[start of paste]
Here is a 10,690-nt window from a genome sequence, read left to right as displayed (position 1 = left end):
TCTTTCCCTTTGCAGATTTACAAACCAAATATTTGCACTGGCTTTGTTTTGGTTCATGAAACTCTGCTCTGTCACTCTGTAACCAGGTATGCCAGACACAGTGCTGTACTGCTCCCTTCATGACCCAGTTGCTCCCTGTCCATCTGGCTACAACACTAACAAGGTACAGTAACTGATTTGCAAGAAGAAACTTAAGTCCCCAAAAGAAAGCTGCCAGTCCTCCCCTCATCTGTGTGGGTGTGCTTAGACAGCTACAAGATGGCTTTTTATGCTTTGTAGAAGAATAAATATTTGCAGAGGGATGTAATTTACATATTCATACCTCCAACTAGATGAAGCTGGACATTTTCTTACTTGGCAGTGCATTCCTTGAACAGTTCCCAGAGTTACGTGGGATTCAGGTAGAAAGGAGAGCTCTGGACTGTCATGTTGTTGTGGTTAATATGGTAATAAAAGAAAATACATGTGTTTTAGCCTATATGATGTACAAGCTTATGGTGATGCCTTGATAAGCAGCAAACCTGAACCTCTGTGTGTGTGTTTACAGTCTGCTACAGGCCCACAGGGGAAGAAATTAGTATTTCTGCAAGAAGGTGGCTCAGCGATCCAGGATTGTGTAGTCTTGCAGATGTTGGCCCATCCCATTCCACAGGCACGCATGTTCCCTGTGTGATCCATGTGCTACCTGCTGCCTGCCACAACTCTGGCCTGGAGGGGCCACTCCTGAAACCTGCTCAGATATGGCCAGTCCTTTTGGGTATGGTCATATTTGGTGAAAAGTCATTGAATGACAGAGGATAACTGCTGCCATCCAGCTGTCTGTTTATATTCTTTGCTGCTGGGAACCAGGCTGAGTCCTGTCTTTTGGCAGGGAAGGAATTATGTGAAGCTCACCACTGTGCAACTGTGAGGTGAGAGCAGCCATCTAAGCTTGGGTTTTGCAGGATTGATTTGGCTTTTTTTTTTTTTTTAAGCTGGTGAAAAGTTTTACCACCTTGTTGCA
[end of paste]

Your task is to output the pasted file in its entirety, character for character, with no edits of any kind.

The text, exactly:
Here is a 10,690-nt window from a genome sequence, read left to right as displayed (position 1 = left end):
TCTTTCCCTTTGCAGATTTACAAACCAAATATTTGCACTGGCTTTGTTTTGGTTCATGAAACTCTGCTCTGTCACTCTGTAACCAGGTATGCCAGACACAGTGCTGTACTGCTCCCTTCATGACCCAGTTGCTCCCTGTCCATCTGGCTACAACACTAACAAGGTACAGTAACTGATTTGCAAGAAGAAACTTAAGTCCCCAAAAGAAAGCTGCCAGTCCTCCCCTCATCTGTGTGGGTGTGCTTAGACAGCTACAAGATGGCTTTTTATGCTTTGTAGAAGAATAAATATTTGCAGAGGGATGTAATTTACATATTCATACCTCCAACTAGATGAAGCTGGACATTTTCTTACTTGGCAGTGCATTCCTTGAACAGTTCCCAGAGTTACGTGGGATTCAGGTAGAAAGGAGAGCTCTGGACTGTCATGTTGTTGTGGTTAATATGGTAATAAAAGAAAATACATGTGTTTTAGCCTATATGATGTACAAGCTTATGGTGATGCCTTGATAAGCAGCAAACCTGAACCTCTGTGTGTGTGTTTACAGTCTGCTACAGGCCCACAGGGGAAGAAATTAGTATTTCTGCAAGAAGGTGGCTCAGCGATCCAGGATTGTGTAGTCTTGCAGATGTTGGCCCATCCCATTCCACAGGCACGCATGTTCCCTGTGTGATCCATGTGCTACCTGCTGCCTGCCACAACTCTGGCCTGGAGGGGCCACTCCTGAAACCTGCTCAGATATGGCCAGTCCTTTTGGGTATGGTCATATTTGGTGAAAAGTCATTGAATGACAGAGGATAACTGCTGCCATCCAGCTGTCTGTTTATATTCTTTGCTGCTGGGAACCAGGCTGAGTCCTGTCTTTTGGCAGGGAAGGAATTATGTGAAGCTCACCACTGTGCAACTGTGAGGTGAGAGCAGCCATCTAAGCTTGGGTTTTGCAGGATTGATTTGGCTTTTTTTTTTTTTTTAAGCTGGTGAAAAGTTTTACCACCTTGTTGCA